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I think you have to choose the right scenario for your dog. Not all dogs will be good for a hospice or hospital situation. I have heard of people retiring their dogs early because of the stress, but I think those dogs would probably do better in a scenario like a school campus during exams, an airport or even a library for kids to read too.

I really think every high school should have access to a therapy dog. Those kids are under so much stress. My school district is having a big suicide epidemic.
 

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I really think every high school should have access to a therapy dog.
My old high school had a therapy dog who belonged to the head guidance counselor. On one of the orientations, the guidance counselor told us that if we were ever too stressed or worried or anything, we could come into her office and pet Lucy.

My freshman year was the first (or second) year that New Jersey was doing the PARCC standardized test instead of the NJASK. The PARCC exam was administered entirely on computers so there was a lot of confusion at my school and they had to stagger the test and classes so that everyone would have access to a PARCC computer (giant school - about 4000 kids). The guidance counselor would wander the halls and let Lucy into the classes where kids weren't taking the exam and let them all pet her.
 

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Curator of the Coy Zoo
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This is why we are taking the approach we are with Casey. We’re exposing him to all types activities and will focus and go forward one the ones he enjoys, whether it’s therapy work, agility or nose work. Seems intuitive that, like people, a dog would have activities they love, enjoy and just tolerate. We feel our job is to figure it out. Right now, it’s “playing” with and chasing that cats with single minded determination - think of any activities or jobs that’s suited for?
 

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Interesting article. The golden retriever at our local cancer center is a dog meant to be a therapy dog. He knows his way around, where to find the people, and has a smile on his face the entire time. He was unable to go for a few weeks because he had surgery and his owner said he was so depressed. I developed such a close bond with him while I waited for my mom at her radiation appointments, which happened during the time period we had to put our golden retriever down due to cancer.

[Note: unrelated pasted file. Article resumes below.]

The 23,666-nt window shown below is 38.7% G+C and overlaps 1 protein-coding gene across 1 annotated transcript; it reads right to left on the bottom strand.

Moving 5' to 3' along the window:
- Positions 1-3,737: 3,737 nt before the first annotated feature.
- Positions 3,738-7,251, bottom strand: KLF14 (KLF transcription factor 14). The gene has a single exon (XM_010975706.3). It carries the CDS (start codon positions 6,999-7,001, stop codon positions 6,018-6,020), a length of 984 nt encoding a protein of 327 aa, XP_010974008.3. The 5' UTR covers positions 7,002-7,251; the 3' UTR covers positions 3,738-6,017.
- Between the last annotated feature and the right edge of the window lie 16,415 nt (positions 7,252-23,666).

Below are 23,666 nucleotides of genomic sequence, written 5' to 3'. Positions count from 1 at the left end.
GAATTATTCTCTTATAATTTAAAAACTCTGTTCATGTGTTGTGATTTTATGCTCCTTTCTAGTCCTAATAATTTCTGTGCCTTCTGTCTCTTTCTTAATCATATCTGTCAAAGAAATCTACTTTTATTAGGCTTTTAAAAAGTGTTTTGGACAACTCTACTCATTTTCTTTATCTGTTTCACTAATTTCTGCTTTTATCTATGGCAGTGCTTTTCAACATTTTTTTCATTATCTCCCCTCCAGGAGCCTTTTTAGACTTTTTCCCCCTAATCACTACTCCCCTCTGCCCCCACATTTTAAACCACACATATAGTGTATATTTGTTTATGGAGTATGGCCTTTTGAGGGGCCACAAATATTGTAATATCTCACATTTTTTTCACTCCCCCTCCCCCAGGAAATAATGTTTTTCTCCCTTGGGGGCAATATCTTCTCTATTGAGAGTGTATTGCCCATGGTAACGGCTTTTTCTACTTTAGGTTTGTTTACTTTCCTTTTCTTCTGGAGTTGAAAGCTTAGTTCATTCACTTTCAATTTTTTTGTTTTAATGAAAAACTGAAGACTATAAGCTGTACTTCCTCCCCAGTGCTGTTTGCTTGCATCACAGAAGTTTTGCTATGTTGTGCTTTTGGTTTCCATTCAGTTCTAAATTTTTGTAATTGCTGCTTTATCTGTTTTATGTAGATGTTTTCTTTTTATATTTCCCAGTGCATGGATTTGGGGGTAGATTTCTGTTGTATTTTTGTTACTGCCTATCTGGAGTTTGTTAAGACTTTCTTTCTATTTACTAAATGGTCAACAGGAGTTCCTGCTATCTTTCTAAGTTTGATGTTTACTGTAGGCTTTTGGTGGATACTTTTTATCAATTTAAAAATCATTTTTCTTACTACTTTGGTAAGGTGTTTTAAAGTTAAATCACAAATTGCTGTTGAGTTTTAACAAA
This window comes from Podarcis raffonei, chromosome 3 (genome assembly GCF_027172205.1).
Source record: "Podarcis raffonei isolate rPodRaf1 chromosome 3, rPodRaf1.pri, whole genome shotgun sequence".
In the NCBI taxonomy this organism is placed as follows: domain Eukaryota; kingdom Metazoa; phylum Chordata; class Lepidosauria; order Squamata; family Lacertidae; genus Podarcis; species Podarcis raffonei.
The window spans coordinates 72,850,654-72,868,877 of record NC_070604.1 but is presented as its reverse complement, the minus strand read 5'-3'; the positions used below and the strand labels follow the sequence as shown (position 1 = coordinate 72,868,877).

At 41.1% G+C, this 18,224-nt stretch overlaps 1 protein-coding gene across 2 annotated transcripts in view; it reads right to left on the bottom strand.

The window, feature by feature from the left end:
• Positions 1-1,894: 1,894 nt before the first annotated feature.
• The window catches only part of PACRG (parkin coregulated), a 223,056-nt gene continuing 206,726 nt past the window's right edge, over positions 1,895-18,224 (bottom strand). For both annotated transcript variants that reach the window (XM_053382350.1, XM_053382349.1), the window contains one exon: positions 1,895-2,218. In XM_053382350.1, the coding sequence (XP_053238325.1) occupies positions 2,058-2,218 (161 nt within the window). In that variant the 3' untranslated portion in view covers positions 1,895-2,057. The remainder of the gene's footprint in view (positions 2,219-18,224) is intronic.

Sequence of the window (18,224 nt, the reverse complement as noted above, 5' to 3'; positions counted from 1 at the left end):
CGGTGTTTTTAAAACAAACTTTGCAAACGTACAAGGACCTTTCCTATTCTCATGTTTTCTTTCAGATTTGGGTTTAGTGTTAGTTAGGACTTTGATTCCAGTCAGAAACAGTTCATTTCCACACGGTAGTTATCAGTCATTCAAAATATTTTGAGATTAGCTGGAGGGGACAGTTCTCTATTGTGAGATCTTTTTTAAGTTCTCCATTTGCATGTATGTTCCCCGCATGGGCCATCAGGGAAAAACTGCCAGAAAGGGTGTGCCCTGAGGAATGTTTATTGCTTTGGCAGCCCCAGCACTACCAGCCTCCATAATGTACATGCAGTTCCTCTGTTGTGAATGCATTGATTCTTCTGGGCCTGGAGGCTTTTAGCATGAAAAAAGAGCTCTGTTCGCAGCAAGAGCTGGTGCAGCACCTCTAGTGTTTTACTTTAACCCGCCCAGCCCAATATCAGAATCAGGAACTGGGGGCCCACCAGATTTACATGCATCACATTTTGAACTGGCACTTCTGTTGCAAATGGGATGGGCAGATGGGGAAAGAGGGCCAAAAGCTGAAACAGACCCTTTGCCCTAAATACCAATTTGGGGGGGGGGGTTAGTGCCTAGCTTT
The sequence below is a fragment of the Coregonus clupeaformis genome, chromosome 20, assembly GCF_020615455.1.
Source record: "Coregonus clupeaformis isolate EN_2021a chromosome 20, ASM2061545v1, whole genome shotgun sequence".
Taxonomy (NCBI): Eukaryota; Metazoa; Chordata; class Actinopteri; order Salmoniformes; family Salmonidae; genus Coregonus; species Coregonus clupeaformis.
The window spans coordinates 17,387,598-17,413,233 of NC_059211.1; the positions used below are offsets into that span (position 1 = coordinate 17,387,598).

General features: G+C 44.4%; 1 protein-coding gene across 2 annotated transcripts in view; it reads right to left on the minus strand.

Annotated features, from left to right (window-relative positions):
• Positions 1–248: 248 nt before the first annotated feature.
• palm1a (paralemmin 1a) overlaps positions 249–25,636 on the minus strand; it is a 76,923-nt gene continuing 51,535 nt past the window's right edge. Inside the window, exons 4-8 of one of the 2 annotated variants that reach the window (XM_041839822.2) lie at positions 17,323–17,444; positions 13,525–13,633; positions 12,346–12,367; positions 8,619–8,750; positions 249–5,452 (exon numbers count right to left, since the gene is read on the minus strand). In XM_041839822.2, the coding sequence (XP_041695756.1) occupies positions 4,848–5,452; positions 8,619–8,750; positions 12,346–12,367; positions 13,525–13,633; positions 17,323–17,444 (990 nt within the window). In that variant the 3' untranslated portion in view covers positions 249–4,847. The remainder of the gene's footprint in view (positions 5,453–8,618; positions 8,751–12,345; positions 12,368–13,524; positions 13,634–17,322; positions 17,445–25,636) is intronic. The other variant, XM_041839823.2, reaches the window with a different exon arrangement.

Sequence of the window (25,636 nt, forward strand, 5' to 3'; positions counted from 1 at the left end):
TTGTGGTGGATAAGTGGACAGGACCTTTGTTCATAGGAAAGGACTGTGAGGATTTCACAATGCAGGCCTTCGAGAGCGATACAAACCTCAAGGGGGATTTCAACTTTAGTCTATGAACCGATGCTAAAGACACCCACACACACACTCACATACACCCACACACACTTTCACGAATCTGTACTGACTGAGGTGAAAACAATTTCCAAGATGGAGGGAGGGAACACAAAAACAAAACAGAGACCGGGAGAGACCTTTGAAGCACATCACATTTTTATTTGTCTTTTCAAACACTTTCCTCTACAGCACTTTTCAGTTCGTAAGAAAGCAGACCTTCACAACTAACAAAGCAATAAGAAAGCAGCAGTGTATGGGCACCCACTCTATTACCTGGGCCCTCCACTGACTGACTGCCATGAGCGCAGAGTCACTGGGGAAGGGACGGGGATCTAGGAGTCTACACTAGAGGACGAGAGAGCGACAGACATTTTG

Eventually we will test our almost 6 month old golden for her CGC and then work toward seeing what therapy work she’d be suited to do. She’s very in tune with people’s feelings, which is interesting to me. I’m amazed by her interaction with people because she can tell those who want to be near her/those who want her to stay away. Her trainer feels she’s ready to test soon but I think she’s a bit young. 🏼 I have a feeling kids reading to her will be a thing too; however, not sure our school districts allow locally.
 

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Gunner and Honey's Mom
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I've been blessed with two therapy dogs. My oldest, Gunner is 10 and has been basically been doing it all his life. I started taking him to the nursing home my mom was in as soon as he had all his shots. He loved the people and all the attention. I knew by watching him that he would be great. He was registered at 2. He had cancer last year and got depressed while he was going through his chemo. His doctor asked me if I could take him just to see the nurses to see if it helped. We didn't visit any children but he was so happy to see his friends he snapped out of his depression. My Honey, age 7 is also a natural. She was only registered this year. I had to work out some issues she had before I got her. She loves to be touched so she will sit down next to someone and lean into them for some pets and loving. We sometimes have a hard time leaving because I can see we are helping so many children and their parents.